Fighting BDS – Are Boycotts More Talk than Action?


Everything you need to know about fighting BDS and the assault on Israel’s legitimacy. Find us on Facebook here.

Today’s Top BDS Stories:

729barcode-FBhoriz-ShareLink-398x2081.Are boycotts more talk than action? That’s the question posed by David Rosenberg of Haaretz, who finds that everyone, left and right, seems to have a stake in claiming the boycott threat is bigger than it actually is.

What is really occurring in a heavy dose of journalistic laziness together with headline-grabbing by a boycott, divestment and sanctions movement happy (or, perhaps, desperate) to piggyback on some free publicity. Politicians on the left are gleefully exploiting the so-called boycott because it’s a useful tool to further their goal of advancing the negotiations with the Palestinians. Those on the right are just as happy to cry boycott because it provides more evidence that the world is determined to wipe Israel off the map. What Voltaire said about God could just as easily apply to the boycott of Israel – If it did not exist, it would be necessary to invent it, which is what is happening.

Actually, the entire premise of BDS is little more than an effort to harm Israel’s image in the court of public opinion. It’s about time that members of the media start to realize the economic damage is minor compared to the damage to Israel’s standing in the world.

Meanwhile, the Jerusalem Post reports that foreign investment in the Israeli stock market tripled last year.

2. US Jewish leader calls on Western governments to fight boycott threats to Israel.

Malcolm Hoenlein, executive vice chairman of the Conference of Presidents of Major American Jewish Organizations, told The Associated Press that the drive masks a “politically correct” form of anti-Semitism and urged “zero tolerance” of the boycott.

3.If the West shuns Israel, Israel can turn East. The Economist notes that BDS is becoming a mainstream movement in the West but also noted that Israel has other options.

Israel’s position as a hotbed of hi-tech start-ups is due in part to decades of circumventing Arab boycotts. A French arms ban in the 1960s sparked the development of its weapons industry, helping to catapult Israel into fourth place in the world’s league of arms exporters. And if the West turns its back on Israel, there is, they say, the east. Relations with India have warmed of late, and those with China are getting closer.

Other BDS-Related Content:

* Peter Hitchens writes in his column in the Mail Online that he sides with Scarlett Johansson in the dustup with Oxfam.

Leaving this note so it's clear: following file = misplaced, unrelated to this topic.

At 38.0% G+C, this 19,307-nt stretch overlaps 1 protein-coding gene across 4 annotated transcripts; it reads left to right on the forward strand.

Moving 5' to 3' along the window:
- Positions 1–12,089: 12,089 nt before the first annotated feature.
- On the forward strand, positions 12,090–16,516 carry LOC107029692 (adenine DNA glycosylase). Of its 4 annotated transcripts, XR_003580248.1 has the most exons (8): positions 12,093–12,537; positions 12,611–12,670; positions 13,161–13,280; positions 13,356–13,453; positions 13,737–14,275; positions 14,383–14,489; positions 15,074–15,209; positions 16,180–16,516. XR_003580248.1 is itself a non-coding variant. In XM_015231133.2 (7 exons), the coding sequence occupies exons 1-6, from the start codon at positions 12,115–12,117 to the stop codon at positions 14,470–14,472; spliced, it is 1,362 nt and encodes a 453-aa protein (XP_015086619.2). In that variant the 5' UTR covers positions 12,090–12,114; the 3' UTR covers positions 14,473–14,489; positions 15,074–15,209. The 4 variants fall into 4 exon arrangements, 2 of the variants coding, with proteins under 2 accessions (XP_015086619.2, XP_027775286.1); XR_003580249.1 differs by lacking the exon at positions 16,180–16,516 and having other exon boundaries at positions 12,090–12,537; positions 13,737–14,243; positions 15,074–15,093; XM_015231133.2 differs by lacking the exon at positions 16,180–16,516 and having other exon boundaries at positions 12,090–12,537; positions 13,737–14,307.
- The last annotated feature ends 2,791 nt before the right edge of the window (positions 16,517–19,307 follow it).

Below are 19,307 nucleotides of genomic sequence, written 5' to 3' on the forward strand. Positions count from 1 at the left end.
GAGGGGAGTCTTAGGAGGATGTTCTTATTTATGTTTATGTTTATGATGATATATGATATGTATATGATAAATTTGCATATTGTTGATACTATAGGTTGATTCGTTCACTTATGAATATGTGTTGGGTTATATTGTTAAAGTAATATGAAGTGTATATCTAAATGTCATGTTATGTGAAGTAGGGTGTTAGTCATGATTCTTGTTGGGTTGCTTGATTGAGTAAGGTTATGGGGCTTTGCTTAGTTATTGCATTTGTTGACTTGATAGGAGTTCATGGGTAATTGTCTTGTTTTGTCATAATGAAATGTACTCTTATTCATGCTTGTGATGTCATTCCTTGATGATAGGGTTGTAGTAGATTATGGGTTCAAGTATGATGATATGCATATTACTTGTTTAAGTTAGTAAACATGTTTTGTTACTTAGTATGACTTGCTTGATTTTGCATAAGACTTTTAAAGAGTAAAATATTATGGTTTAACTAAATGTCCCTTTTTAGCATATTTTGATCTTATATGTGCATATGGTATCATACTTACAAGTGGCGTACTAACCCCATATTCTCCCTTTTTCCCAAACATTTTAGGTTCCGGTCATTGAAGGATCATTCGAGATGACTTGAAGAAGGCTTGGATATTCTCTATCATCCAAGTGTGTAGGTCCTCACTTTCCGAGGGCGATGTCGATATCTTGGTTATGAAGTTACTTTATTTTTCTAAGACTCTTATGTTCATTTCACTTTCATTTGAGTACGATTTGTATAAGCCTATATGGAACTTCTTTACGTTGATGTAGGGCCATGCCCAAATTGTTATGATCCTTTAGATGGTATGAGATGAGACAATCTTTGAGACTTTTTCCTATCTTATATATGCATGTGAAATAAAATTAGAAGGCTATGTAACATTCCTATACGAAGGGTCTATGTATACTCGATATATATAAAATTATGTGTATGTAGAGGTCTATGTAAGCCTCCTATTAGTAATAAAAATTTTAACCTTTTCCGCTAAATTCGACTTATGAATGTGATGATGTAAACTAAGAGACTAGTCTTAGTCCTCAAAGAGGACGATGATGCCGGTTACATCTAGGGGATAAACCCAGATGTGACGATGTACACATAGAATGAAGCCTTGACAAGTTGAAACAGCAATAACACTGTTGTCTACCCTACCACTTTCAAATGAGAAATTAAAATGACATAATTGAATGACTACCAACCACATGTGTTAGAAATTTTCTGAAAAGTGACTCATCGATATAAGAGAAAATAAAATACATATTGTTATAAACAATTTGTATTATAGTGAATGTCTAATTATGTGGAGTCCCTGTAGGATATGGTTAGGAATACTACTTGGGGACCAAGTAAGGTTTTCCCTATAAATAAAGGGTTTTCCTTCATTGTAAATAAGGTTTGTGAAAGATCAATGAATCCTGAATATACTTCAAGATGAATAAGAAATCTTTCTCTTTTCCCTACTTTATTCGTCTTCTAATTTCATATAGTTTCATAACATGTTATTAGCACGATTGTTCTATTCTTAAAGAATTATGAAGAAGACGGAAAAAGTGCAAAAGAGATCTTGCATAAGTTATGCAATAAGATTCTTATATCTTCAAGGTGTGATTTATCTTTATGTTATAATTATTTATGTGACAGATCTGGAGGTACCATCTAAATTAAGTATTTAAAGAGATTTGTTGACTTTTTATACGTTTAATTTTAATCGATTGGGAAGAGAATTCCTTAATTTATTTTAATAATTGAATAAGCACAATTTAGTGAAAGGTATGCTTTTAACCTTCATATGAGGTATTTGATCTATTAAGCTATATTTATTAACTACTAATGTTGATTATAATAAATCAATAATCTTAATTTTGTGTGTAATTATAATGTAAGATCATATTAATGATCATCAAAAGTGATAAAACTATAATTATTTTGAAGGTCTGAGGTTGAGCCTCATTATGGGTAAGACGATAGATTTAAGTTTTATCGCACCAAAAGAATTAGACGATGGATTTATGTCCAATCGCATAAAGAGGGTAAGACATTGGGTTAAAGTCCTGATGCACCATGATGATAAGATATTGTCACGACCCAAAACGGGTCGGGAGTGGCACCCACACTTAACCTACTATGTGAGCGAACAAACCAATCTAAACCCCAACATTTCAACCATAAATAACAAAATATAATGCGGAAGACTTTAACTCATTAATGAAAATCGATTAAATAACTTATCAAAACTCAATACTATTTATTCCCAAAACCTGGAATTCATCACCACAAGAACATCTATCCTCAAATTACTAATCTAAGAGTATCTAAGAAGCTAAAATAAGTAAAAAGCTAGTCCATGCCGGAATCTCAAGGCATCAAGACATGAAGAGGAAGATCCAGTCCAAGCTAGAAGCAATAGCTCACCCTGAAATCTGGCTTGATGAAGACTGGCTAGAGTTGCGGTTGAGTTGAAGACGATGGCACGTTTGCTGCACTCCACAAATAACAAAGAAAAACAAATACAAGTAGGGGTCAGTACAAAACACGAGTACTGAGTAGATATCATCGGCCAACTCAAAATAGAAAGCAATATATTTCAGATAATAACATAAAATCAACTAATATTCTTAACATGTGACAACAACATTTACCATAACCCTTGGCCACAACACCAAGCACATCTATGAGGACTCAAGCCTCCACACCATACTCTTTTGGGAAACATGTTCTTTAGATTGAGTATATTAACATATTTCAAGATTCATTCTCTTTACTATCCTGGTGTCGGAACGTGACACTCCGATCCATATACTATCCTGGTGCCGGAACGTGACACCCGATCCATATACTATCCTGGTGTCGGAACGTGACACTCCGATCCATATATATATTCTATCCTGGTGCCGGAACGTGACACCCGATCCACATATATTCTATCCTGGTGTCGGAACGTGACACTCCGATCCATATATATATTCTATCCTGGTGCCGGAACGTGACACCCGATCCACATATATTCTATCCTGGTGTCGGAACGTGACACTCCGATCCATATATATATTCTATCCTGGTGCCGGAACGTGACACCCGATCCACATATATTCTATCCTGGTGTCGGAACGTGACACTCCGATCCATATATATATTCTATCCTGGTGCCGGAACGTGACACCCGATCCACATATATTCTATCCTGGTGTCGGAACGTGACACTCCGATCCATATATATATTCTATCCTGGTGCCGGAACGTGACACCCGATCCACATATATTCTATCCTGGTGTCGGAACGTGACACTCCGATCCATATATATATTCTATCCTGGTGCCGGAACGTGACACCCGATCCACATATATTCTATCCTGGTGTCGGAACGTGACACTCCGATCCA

She is right. Helping to promote and sustain the normal things of life – work, homes, ordinary pleasure, mutual interdependence – is the road to peace. Oxfam’s dogmatic utopian desires lead to murder and terror. Oxfam was not founded to preach politics, but to relieve hunger. It should go back to doing that, and I for one won’t give it another penny until it does.

* Sydney Morning Herald reporter Ruth Heller looks at the growing impact of the BDS movement. Of course, she misrepresents the real demands of BDS:

Inspired by the boycott campaign against apartheid in South Africa that was designed to pressure the government to overturn racial segregation, the BDS movement has both powerful backers and detractors. Formed in 2005 by 170 Palestinian individuals and civil society groups, it calls for the boycott of Israeli companies and products that profit from Israel’s occupation of Palestinian territory until it meets its obligations under international law. For the BDS campaign, this means Israel must end its occupation, recognise the equal rights of Arab citizens of Israel and respect the right of return of Palestinian refugees (a major stumbling block over decades of failed peace talks between Israel and Palestine).

Actually, the BDS calls for a full boycott of all Israeli products, with or without links to the West Bank.

* AJC offical Daniel Schwammenthal points out that the recent talk of boycotts from EU diplomats sends the wrong message to the Palestinians.

Lars Faaborg-Andersen, the EU’s ambassador to Israel, warned Monday that if peace talks collapse due to settlement construction, Israel would face “increasing isolation. . . not necessarily because of any decisions taken at a government level but because of decisions taken by a myriad of private economic actors.” Right, except the EU’s guidelines must have given those private companies a pretty good idea of what the governments’ position is on this issue.

What Mr. Faaborg-Andersen also suggested, and not for the first time, is that the Palestinians basically have carte blanche to once again break up the peace talks over settlements. The EU is playing with fire here. Having already walked away from three comprehensive Israeli peace offers, the Palestinians don’t need extra encouragement to do so again. Pressure to finally accept a negotiated deal is needed

* Israel’s Ambassador to the UK Daniel Taub gives an outstanding interview on CNN’s Christiane Amanpour show, including why the BDS is harming efforts towards peace.

See Thursday’s Fighting BDS Roundup.

  Like what you just read? Sign up for more:


Comments are closed.